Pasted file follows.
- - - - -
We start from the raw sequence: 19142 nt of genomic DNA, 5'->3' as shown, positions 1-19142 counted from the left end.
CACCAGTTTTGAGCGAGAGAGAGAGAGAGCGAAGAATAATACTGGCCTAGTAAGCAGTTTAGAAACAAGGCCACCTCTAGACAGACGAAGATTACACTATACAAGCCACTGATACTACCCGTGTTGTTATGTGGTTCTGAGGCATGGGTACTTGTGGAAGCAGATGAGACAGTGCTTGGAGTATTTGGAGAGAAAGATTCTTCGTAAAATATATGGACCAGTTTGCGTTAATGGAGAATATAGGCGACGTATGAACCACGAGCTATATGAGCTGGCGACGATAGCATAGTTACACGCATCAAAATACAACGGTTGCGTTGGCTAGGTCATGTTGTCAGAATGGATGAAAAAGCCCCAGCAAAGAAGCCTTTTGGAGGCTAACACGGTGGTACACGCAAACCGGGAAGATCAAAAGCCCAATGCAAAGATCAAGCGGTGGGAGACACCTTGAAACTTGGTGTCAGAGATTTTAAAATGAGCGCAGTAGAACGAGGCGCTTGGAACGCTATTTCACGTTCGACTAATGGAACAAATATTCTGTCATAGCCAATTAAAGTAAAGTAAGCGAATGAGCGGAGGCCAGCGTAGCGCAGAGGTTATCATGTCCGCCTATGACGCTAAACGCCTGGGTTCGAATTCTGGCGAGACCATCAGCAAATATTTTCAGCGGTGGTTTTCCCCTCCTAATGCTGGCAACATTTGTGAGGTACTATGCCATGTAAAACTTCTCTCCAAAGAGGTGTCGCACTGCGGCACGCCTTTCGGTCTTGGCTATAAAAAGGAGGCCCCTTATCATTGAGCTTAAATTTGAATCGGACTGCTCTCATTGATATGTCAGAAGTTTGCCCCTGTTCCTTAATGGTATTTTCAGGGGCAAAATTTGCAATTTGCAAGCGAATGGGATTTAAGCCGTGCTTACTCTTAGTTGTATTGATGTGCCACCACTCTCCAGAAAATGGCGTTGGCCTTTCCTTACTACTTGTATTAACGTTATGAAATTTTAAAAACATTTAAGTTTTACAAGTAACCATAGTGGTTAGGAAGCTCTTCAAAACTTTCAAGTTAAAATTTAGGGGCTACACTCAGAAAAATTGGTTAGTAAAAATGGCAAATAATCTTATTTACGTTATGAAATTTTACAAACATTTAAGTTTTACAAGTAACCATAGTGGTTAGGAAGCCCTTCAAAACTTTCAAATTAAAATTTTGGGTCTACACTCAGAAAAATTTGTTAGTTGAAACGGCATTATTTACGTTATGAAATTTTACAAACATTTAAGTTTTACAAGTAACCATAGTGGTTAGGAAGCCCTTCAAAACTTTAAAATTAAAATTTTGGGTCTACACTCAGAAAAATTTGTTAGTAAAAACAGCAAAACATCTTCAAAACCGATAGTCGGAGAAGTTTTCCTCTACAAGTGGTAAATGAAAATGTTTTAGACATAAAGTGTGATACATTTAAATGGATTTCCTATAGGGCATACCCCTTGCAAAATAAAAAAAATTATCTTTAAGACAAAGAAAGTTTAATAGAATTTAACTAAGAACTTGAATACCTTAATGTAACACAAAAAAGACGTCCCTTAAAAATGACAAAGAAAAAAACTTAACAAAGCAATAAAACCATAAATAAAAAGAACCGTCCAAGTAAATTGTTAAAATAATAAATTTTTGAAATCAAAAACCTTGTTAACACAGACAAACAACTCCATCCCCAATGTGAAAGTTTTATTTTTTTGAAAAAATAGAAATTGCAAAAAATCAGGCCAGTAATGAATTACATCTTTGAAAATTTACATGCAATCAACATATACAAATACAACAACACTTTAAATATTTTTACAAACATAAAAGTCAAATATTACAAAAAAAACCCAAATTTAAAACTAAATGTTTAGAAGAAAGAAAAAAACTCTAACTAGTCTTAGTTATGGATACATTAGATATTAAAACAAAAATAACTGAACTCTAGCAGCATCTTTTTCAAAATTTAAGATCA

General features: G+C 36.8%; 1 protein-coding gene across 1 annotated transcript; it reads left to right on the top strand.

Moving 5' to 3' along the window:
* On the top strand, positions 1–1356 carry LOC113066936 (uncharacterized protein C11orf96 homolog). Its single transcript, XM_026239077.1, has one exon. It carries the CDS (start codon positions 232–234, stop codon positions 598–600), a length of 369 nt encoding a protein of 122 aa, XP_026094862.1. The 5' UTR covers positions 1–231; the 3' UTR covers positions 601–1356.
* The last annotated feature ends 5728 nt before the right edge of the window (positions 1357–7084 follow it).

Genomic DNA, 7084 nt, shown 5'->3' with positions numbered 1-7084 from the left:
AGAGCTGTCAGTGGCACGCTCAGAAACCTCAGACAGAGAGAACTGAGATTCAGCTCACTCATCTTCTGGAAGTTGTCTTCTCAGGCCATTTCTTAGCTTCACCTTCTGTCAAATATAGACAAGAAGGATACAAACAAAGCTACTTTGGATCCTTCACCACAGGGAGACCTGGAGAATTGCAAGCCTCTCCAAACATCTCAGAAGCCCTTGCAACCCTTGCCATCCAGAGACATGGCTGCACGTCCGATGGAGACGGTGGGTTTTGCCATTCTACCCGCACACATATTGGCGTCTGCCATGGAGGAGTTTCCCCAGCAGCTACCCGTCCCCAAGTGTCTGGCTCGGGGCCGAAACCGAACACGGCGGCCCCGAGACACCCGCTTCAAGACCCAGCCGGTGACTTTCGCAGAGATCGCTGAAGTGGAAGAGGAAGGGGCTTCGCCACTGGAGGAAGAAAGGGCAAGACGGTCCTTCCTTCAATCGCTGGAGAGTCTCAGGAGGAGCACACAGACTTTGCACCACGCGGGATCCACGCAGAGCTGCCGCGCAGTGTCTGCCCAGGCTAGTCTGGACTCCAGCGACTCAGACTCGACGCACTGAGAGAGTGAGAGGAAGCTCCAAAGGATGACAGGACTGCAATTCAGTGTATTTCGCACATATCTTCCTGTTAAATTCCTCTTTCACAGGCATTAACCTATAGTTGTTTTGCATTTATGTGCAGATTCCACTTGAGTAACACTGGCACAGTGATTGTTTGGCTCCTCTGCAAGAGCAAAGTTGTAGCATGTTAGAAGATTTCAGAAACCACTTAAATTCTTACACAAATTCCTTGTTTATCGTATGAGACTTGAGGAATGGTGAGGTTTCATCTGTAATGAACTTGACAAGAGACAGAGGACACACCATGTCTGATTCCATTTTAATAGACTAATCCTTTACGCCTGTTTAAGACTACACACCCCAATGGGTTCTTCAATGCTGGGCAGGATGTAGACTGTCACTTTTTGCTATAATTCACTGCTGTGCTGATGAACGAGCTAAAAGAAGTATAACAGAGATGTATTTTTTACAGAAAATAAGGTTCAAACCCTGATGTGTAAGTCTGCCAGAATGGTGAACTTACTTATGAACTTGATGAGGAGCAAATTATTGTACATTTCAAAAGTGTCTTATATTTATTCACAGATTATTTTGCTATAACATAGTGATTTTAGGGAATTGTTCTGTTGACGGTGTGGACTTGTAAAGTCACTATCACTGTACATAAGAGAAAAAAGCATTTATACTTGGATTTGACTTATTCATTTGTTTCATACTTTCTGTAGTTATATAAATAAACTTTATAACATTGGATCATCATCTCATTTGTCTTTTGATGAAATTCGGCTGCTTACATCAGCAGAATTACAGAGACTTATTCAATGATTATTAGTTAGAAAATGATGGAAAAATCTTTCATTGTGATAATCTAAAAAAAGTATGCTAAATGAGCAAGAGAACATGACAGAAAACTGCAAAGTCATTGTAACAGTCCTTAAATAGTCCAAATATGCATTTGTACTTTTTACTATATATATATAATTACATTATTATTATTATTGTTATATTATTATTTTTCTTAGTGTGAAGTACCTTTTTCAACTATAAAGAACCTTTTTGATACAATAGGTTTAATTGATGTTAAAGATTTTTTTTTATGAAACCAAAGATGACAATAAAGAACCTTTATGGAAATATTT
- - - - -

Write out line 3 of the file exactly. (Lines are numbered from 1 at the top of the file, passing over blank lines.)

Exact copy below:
General features: G+C 36.8%; 1 protein-coding gene across 1 annotated transcript; it reads left to right on the top strand.